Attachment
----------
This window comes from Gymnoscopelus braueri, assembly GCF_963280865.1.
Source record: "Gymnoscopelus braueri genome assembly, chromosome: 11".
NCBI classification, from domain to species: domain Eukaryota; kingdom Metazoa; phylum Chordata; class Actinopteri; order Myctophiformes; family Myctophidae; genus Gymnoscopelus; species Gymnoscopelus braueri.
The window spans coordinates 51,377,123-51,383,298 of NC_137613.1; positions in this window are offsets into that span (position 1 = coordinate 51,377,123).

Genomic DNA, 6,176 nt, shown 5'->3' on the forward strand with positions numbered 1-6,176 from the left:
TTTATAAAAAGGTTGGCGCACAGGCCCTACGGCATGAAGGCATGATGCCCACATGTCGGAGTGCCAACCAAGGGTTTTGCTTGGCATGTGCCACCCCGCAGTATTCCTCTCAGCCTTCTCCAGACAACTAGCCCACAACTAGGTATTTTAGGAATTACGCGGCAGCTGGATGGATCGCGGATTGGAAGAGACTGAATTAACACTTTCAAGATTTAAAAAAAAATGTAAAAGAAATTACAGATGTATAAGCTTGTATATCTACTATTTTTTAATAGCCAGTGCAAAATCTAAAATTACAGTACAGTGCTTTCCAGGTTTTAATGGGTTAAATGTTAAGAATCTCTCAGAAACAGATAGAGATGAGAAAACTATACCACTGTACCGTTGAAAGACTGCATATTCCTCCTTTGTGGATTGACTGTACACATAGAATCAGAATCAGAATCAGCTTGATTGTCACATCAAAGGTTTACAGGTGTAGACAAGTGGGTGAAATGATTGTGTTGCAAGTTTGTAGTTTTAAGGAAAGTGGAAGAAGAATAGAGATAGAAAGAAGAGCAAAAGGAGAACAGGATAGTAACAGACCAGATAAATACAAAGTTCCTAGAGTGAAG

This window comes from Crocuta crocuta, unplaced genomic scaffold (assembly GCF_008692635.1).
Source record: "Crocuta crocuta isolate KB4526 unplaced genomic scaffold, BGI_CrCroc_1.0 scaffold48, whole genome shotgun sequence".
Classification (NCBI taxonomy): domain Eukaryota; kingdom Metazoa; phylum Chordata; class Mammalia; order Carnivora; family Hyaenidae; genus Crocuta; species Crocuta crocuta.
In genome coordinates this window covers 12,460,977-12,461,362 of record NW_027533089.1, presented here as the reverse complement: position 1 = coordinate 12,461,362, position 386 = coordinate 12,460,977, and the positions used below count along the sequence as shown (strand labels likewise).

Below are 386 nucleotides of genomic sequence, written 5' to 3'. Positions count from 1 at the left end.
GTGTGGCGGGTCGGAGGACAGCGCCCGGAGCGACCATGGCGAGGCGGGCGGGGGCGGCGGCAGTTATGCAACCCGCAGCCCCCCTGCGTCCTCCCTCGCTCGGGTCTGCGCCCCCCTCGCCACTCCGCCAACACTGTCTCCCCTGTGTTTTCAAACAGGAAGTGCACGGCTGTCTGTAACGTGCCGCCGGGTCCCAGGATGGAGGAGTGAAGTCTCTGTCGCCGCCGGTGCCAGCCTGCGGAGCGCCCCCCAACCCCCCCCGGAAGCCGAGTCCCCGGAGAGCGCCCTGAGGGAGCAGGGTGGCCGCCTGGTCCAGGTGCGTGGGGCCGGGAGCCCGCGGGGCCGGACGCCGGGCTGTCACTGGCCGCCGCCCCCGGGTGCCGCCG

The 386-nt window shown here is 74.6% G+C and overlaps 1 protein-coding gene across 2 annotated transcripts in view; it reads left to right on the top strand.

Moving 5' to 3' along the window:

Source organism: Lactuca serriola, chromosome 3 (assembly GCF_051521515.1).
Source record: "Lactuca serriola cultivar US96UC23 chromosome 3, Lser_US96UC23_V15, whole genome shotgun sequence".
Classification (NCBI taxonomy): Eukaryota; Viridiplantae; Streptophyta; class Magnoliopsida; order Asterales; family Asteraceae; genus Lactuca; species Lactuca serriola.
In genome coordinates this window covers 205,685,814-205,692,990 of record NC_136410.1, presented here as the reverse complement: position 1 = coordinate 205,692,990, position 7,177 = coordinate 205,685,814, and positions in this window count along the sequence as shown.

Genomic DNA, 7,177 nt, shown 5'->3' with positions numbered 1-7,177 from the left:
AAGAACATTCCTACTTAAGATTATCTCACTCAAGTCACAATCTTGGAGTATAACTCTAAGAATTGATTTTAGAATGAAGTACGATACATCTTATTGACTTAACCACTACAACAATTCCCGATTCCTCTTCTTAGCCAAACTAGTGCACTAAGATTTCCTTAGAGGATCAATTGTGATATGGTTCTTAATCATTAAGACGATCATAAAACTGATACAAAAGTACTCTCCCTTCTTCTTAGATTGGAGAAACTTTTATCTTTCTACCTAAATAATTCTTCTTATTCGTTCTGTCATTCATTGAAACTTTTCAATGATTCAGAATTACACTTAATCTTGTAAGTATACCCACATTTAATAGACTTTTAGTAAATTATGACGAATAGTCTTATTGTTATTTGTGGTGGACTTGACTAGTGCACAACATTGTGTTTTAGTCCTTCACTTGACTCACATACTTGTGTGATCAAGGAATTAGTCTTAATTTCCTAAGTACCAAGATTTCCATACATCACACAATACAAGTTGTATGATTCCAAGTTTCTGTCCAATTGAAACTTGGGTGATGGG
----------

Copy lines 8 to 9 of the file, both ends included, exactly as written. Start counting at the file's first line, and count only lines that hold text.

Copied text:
Source record: "Crocuta crocuta isolate KB4526 unplaced genomic scaffold, BGI_CrCroc_1.0 scaffold48, whole genome shotgun sequence".
Classification (NCBI taxonomy): domain Eukaryota; kingdom Metazoa; phylum Chordata; class Mammalia; order Carnivora; family Hyaenidae; genus Crocuta; species Crocuta crocuta.